August marks the month of National Immunization Awareness Month. This holiday was designed to bring awareness of the importance of pet immunization. Most pet parents understand that vaccinations are essential for the health of their fur babies and prevent them from getting life-threatening diseases like rabies or heartworm. As the ORIGINAL Hipster Hound, I, Rex, hate getting shots and nasal sprays, but I did some research and now understand just how important they are to cats and dogs.
Pet immunizations are split into two groups: core and non-core vaccinations. The core vaccines are the ones that are recommended to all dogs and cats. The non-core vaccines are situational and depend on your pet’s lifestyle. For example, if your pup attends a doggy daycare or if they go to the dog park every weekend, they may need additional vaccinations to stay safe.
Before we had safe vaccines for common pet diseases, many pets would become ill, and in some cases, die from these devastating diseases. Having your pet vaccinated is easy to have done. Most vaccines are given under the skin in the muscle or sprayed into the pet’s nostrils.
A vaccine is simply a small part of the disease causing organism that has been altered so it will not cause disease. When the pet’s immune system is presented with this altered form of the bacteria or virus, it will develop antibodies against the organism to protect the pet if it were to encounter the disease causing organism naturally in the environment.
Core Vaccines for Dogs
- Rabies: This vaccine can be given every year or every three years depending on local laws. It is a legal requirement to have your pet vaccinated for rabies. Rabies is a fatal disease of the central nervous system and is commonly transmitted by saliva to mammals through bite wounds from the infected animal.
- Distemper: Affects the nervous, GI and respiratory systems. Is commonly spread via aerosol route and is usually a fatal disease. It is common to vaccinate annually for distemper.
- Adenovirus 1 (Hepatitis) & Adenovirus 2: These viruses can cause liver and respiratory diseases. The liver form of the disease is commonly fatal. Usually given as an annual vaccination.
- Parainfluenza: This virus commonly causes respiratory disease. It is not usually fatal by itself but can lead to serious secondary infections. Annual vaccination is recommended
- Parvovirus: Usually affects young dogs and possibly old unvaccinated dogs. Severe disease that affects the GI tract and is extremely contagious. Annual vaccination is recommended.
Non-Core Vaccines for Dogs
- Leptospirosis: Dogs are usually infected by drinking contaminated water. It attacks the kidneys and if not properly treated can cause death. Annual vaccination is recommended for dogs at risk.
- Bordetella: Aerosol transmission and causes respiratory infections and if left untreated can lead to secondary serious diseases like pneumonia. Usually vaccinate annually for dogs at risk.
- Lyme Disease: It is a tick transmitted disease and can cause immune, joint and nervous system problems. If untreated it can be devastating for the pet. Annual vaccination is recommended for at risk dogs.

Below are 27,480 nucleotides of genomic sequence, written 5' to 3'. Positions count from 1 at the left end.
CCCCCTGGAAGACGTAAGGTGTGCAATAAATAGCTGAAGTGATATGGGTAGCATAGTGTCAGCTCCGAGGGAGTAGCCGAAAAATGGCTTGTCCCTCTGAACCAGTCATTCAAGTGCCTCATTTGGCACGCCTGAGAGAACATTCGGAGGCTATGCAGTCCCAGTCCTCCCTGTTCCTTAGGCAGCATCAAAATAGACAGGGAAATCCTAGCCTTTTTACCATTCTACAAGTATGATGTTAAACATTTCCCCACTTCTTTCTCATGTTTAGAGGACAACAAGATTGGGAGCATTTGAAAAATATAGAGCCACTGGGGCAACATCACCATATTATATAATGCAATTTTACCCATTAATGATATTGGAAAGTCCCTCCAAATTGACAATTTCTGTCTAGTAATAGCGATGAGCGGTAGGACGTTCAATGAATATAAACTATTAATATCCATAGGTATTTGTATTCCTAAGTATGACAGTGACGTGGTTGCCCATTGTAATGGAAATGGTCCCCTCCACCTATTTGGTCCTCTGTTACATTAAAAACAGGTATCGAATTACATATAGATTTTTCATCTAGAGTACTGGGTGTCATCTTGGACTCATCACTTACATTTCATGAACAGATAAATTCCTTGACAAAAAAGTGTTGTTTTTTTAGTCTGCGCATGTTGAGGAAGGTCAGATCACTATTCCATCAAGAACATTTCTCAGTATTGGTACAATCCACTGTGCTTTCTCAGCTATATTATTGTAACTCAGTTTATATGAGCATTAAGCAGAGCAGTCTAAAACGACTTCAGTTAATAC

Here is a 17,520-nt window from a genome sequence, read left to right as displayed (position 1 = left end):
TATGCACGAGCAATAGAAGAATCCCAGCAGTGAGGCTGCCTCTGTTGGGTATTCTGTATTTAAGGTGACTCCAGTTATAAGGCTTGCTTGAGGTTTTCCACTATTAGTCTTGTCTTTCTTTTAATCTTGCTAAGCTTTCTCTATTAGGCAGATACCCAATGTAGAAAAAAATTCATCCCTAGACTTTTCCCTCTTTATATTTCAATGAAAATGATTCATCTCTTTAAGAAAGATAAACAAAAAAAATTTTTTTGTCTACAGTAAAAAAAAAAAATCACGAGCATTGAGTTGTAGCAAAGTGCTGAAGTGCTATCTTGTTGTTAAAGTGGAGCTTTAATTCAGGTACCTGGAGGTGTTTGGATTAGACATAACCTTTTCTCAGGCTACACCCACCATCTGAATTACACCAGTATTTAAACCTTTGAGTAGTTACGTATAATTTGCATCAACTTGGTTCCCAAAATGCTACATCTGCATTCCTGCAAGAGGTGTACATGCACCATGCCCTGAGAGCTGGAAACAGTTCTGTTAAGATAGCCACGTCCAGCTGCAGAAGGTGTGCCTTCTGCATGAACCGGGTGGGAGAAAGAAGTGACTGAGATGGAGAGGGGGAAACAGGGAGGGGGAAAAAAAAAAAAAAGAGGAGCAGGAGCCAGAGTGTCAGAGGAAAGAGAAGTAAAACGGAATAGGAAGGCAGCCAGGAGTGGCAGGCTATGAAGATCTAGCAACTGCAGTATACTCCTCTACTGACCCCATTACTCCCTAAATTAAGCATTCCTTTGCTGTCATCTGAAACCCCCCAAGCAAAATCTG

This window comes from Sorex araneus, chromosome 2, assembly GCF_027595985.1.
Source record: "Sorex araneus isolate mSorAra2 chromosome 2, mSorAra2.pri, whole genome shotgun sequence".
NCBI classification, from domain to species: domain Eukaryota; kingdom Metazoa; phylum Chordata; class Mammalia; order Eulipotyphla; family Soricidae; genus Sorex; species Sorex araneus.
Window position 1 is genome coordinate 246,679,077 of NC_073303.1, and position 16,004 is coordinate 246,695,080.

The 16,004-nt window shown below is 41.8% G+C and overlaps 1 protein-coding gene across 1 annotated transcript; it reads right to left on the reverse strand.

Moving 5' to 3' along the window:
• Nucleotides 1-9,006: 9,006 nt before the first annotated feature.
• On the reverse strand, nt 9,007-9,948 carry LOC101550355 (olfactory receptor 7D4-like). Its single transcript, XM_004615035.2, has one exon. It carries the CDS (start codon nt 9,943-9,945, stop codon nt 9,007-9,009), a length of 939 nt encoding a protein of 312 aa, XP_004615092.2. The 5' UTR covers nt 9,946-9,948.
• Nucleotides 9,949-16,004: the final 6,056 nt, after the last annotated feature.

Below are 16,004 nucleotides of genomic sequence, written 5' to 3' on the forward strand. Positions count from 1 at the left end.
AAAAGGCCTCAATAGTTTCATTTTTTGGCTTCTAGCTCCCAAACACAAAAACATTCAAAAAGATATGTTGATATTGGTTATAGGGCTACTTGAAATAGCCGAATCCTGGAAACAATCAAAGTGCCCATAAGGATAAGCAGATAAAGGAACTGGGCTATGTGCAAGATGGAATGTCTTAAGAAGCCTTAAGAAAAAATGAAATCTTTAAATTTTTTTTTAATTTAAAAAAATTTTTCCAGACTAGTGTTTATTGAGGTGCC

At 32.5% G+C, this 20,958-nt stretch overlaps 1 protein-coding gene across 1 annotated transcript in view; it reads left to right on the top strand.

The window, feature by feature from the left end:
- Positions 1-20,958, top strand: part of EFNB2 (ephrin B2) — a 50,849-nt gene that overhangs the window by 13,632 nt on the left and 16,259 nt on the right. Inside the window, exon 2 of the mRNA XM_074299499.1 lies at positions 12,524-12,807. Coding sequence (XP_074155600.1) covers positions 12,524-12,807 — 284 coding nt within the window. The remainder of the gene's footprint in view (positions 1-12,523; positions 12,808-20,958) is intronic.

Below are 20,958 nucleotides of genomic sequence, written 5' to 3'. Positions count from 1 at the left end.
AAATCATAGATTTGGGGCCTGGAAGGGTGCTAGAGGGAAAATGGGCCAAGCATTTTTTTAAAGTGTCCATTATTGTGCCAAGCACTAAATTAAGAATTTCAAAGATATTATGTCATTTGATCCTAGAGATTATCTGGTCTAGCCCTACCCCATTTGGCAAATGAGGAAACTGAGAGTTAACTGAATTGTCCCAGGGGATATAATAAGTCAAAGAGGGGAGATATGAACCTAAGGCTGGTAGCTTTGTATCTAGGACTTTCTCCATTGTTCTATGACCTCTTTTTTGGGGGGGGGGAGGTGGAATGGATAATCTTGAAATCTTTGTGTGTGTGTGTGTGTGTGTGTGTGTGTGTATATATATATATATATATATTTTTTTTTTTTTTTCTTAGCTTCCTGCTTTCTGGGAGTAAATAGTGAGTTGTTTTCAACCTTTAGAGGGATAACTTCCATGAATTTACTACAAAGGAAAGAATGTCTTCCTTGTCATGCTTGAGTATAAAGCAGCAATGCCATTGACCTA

Core Vaccines for Cats
- Rabies: Just like in dogs, vaccines can be given every year or every three years depending on local laws. It is a legal requirement to have your pet vaccinated for rabies. Rabies is a fatal disease of the central nervous system and is commonly transmitted by saliva to mammals through bite wounds from the infected animal.
- Distemper (Panleukopenia): Can cause GI problems and extremely low white blood cells that help fight off infection. Usually transmitted through body fluids. Annual vaccination is recommended.
- Viral Rhinotracheitis: Causes upper respiratory symptoms and can lead to more serious infections. More serious in kittens. Annual vaccination is recommended.
- Calicivirus: Can cause upper respiratory problems and infections in the mouth. Can also lead to more serious secondary infections. Usually vaccinate annually.
Non-Core Vaccines for Cats
- Feline Leukemia: Spread through body fluids. Causes anemia, immune suppression and can cause cancer as well. Is a slow-to-develop disease that can be fatal. Annual vaccination recommended
- Feline Immunodeficiency Virus: Compromises the immune system and the cat is susceptible to other serious diseases. Spread primarily through saliva. Annual vaccination.
- Bordetella: Like in dogs can cause upper respiratory problems leading to serious secondary infections. Aerosol transmitted. Annual vaccination.
- Chlamydia: Can cause upper respiratory infections and transmitted by sneezing and nasal discharge. Annual vaccination is recommended.
- Feline Infectious Peritonitis: Is a mutation of the coronavirus that happens in the cat causing infection of the cells that line the abdomen. It is a painful and usually fatal disease. There is a commercially available vaccination for it but most experts question its effectiveness.
It is always best to talk to your veterinarian to decide what vaccines are appropriate for your pet based on the pet’s risk of exposure to a specific disease, the part of the country you reside in, and local laws. Stay healthy!
Rex, The Original Hipster Hound